This quaint city is well known for its historic windmills in it's Zaanse Schans neighborhood.
Zaandam is just an hour's cycle ride from Amsterdam. You can even google map it through the bicycle route. Well, can't expect less from the forward thinking Dutch.
The beholding beauty of the San Francisco skyline and the midnight moonlight form a perfect backdrop for the silhouette of the 40-foot "Bliss Dance".
A sculpture of a naked woman standing on one foot as she dances, hands in the air, "Bliss Dance" is lit by 1,000 LED lights and was created by Italian born Bay Area artist Marco Cochrane for the popular annual 'Burning Man' festival in 2010.
Marco explains his motivation behind "Bliss Dance":
Seen from another angle against the backdrop of the star filled dark sky, Bliss seems to turn into an expression of mixed emotions of contemplation and an infused need for spatial independence.
What do you think?
Shankar Tucker of Shruti Box fame, performed in the San Fransisco Bay area at a concert organized by Association for India's Development (AID). AID does some wonderful work in India. Check out their website for their genesis and for all the good work they do.
If you are new to Shankar Tucker, watch his TEDx session for some background info.
As with any stage performance, critical element is the lighting. I don't control it but can decide how to manage it.
I have some additional pictures below, set to Shankar's 'Moments and Centers'.
Hope you like it.
The next few days are festive in many Indian homes, towns and villages, marking a well celebrated Hindu festival in India: Ganesh Chaturthi, also known as Ganeshutsav in Western India. In cities like Mumbai, devotees throng to various suburban sites to catch a glimpse of diverse creative renderings of the Ganesha deity. At the end of the festival which can go up to 11 days, thousands of these idols are immersed into the waters of the ocean, lakes and ponds nearby.
While there are popular mythological stories for this celebration, I find Vedic scholar Sri Vivek Godbole's explanation to be spiritually grounded and realistic. Mr. Godbole frames Ganeshutsav as part of a series of seasonal festivals ('Maati che Tyauhaar' - Festivals of Earth) celebrating Mother Earth. These included other festivals like Bedur (honoring farm animals) and Naag Panchami (honoring the role of the snake in mantaining ecological balance) etc.
Ganesha's visual depiction symbolized an intelligent mind (hence an elephant head) that is capable of understanding things in detail (hence a mouse is often represented alongside the Ganesha idol to show that knowledge needs to be broken down for easier understanding, similar to how a mouse breaks food down to smaller particles). It also symbolizes humanity's connection and dependence on Earth's other living beings throughout their lives.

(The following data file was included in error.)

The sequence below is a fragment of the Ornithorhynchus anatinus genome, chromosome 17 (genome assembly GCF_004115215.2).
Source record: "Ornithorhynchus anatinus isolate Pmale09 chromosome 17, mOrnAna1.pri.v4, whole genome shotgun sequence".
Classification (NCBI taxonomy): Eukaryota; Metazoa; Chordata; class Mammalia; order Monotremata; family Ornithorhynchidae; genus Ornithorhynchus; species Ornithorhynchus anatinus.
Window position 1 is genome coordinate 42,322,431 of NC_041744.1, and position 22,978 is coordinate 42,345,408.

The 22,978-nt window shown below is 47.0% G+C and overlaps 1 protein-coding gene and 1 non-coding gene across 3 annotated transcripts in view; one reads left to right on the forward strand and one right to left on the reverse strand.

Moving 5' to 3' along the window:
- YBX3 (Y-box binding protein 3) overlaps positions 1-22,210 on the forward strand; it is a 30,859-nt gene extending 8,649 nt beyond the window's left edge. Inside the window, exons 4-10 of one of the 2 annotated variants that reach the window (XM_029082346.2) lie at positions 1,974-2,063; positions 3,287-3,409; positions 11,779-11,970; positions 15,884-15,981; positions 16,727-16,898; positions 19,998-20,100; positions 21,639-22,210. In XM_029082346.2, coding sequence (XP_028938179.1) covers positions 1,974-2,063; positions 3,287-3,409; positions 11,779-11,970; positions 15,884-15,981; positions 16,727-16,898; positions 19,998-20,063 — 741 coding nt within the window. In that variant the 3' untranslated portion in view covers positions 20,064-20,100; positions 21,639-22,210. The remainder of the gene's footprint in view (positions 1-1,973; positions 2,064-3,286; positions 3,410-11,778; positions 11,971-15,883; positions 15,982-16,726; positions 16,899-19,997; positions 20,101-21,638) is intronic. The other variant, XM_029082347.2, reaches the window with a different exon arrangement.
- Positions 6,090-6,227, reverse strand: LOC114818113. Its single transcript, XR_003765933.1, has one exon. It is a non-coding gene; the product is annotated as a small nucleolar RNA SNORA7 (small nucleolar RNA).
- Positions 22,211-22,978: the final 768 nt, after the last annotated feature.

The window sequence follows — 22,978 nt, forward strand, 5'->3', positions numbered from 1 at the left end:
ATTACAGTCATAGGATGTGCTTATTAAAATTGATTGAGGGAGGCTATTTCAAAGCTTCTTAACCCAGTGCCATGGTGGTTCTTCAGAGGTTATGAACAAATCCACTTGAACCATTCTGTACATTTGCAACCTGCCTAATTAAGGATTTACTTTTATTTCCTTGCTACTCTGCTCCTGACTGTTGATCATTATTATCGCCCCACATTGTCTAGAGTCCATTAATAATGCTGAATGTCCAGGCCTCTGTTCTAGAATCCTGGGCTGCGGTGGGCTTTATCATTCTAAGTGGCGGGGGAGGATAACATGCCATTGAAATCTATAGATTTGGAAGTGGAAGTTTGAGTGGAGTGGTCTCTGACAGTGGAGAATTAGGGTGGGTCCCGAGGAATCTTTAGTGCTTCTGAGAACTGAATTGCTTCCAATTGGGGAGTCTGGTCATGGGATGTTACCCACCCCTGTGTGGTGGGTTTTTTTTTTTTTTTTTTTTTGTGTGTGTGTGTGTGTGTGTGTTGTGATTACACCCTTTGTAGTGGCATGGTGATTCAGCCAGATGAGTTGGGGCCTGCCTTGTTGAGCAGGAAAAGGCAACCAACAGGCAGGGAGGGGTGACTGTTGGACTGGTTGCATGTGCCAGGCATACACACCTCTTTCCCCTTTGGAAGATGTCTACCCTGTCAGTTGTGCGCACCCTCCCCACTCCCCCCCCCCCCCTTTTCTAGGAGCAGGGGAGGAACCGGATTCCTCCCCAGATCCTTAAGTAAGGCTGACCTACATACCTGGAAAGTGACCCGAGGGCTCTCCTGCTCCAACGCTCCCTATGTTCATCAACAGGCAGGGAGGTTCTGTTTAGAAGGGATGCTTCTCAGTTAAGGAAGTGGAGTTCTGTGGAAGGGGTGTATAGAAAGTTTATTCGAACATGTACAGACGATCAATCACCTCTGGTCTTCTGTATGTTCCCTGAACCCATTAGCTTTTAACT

The making of the Ganesha idol got more creative in communities near rivers and water sources. Easy access to clay allowed for creativity to have a spiritual expression. Ganesha idols which used to be made of clay was later immersed in oceans, rivers or lakes to dissolve in water. This was perfectly in tune with nature due to biodegradability of clay.
At its core, spirituality in Hinduism involves honoring and appreciating the five elements (Space, Air, Fire, Water, and Earth) that form the basis for any matter in Nature. Similar to many purpose built Hindu Deities represented in idol form, Ganesha was meant to be a visually creative representation of our dependance on Water and Earth.
With the spread of commerce, popularity of Ganesha idols has now evolved to be based on the competitive size and splendor of the artifacts around them. Some large size Ganesha idols can go over 20 feet in height. Cost and durability also gained as 'value' criteria for buying and manufacturing decisions and Plaster of Paris became the material of choice rather than clay. Plaster of Paris is essentially gypsum plaster which is a fine, white powdered calcium sulfate hemihydrate and is a common industrial manufacturing by-product.
While environmental awareness is seeing a resurgence, Ganesha Idols made of Plaster of Paris continue to be in high demand. due to their lightweight and low purchase price in comparison to clay based models.
The significant downstream ecological cost burden that Plaster of Paris puts on the Earth and its living beings when these idols are immersed in the local waters is not factored in the overall cost of making the Ganesha deity and hence not reflected within the price that people pay for the idols.
This does raise some ensuing questions: How many devotees understand the underlying nature friendly spiritual value system that these festivals are based on? More importantly how often are these spiritual values put in practice in their decisions; and in policy decisions?